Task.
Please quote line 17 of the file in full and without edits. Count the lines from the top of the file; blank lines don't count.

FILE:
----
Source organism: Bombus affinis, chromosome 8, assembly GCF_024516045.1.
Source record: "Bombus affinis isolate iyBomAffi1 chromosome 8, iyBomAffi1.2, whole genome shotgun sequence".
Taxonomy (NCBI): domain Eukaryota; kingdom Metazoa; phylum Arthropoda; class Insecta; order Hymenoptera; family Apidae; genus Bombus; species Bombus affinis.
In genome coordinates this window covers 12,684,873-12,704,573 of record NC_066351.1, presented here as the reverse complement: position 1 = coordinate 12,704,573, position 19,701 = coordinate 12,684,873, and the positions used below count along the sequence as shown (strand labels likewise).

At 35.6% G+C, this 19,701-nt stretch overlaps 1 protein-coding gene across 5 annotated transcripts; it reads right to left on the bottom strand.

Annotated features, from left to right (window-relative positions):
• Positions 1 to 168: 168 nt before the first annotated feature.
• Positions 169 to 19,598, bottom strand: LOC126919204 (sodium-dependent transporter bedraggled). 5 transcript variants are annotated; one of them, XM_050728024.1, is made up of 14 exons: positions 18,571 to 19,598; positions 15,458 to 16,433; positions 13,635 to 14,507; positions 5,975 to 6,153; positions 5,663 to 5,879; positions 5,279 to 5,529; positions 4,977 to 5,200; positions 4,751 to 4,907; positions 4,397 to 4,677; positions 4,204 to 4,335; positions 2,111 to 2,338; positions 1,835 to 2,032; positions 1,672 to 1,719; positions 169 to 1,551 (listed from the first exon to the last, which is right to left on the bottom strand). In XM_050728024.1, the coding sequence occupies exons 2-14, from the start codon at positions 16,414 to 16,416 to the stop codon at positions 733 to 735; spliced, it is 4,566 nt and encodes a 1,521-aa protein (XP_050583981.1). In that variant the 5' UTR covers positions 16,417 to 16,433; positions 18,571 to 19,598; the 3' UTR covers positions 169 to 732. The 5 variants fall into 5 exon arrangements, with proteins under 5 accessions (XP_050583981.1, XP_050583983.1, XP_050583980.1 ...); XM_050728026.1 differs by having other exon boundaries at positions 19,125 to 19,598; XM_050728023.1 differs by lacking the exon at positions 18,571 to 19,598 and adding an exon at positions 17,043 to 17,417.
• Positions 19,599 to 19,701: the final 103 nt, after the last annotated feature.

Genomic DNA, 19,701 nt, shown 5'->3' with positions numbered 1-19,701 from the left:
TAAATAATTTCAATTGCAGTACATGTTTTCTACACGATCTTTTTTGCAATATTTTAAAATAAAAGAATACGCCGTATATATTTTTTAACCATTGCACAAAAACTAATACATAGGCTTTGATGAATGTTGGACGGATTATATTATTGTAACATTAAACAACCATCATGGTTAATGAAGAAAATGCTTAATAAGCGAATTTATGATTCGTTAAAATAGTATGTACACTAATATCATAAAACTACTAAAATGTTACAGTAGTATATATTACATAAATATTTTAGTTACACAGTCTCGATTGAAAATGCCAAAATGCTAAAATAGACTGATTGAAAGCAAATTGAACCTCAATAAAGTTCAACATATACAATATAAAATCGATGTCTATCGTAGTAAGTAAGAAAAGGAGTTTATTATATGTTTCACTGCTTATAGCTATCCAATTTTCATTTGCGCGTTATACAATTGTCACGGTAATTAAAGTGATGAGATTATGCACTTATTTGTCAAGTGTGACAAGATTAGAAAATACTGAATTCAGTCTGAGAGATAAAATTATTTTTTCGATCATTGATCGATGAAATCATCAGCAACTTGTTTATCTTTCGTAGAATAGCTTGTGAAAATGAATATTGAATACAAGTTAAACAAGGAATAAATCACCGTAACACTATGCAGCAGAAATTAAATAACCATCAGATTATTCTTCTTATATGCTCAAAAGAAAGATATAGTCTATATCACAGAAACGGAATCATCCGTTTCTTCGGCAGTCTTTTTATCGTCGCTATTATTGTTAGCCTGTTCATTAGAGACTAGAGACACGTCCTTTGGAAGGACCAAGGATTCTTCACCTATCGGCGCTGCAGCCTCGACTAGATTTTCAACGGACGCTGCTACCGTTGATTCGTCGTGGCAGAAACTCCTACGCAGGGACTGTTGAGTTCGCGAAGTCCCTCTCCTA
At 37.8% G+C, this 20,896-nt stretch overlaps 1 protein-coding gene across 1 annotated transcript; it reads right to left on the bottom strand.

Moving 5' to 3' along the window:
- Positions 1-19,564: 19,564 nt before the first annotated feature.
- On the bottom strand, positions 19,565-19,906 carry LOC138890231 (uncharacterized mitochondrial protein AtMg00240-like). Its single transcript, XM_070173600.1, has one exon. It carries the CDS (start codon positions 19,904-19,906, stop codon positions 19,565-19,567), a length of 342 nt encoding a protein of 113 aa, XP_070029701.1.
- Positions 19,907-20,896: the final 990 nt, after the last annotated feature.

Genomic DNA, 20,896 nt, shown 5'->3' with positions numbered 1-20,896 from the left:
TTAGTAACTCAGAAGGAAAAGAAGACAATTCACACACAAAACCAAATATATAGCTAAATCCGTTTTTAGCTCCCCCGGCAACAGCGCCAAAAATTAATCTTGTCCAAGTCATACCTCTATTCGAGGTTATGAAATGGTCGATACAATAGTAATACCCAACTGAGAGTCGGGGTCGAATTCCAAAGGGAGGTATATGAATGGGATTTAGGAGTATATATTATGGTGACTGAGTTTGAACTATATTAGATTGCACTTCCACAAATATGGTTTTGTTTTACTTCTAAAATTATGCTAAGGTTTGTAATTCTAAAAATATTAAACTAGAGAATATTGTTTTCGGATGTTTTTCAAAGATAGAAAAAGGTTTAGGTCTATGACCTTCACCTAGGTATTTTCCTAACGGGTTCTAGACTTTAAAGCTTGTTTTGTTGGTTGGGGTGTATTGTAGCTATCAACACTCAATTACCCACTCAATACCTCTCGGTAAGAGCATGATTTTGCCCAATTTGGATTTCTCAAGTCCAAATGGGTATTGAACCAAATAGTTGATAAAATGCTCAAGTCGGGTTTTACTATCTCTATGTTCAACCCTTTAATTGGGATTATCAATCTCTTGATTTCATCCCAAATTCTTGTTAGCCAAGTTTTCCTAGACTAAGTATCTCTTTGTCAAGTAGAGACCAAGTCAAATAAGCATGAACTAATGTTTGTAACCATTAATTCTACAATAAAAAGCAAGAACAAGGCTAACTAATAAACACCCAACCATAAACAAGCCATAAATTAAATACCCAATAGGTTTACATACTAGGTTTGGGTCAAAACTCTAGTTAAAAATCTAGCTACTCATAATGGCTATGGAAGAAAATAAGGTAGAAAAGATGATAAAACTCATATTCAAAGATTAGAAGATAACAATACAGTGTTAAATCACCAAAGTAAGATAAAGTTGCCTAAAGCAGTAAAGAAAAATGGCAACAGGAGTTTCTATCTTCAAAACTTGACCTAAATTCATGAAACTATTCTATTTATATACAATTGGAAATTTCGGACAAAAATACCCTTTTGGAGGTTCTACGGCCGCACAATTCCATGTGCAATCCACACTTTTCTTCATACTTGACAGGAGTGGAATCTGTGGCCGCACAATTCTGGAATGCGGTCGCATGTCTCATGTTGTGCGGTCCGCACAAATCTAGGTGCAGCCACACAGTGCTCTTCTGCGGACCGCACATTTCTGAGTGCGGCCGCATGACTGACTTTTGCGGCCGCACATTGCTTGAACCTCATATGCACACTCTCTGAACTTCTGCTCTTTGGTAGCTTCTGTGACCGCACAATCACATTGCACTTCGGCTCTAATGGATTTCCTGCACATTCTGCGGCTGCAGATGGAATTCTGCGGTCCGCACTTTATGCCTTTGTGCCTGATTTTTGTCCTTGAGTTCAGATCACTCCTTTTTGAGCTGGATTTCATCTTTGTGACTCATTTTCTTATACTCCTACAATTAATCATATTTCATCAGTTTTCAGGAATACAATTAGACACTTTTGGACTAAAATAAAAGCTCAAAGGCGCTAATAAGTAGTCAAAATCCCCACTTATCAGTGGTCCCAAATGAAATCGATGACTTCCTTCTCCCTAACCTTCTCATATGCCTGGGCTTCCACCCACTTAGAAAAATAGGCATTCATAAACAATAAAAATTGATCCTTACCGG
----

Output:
Genomic DNA, 20,896 nt, shown 5'->3' with positions numbered 1-20,896 from the left: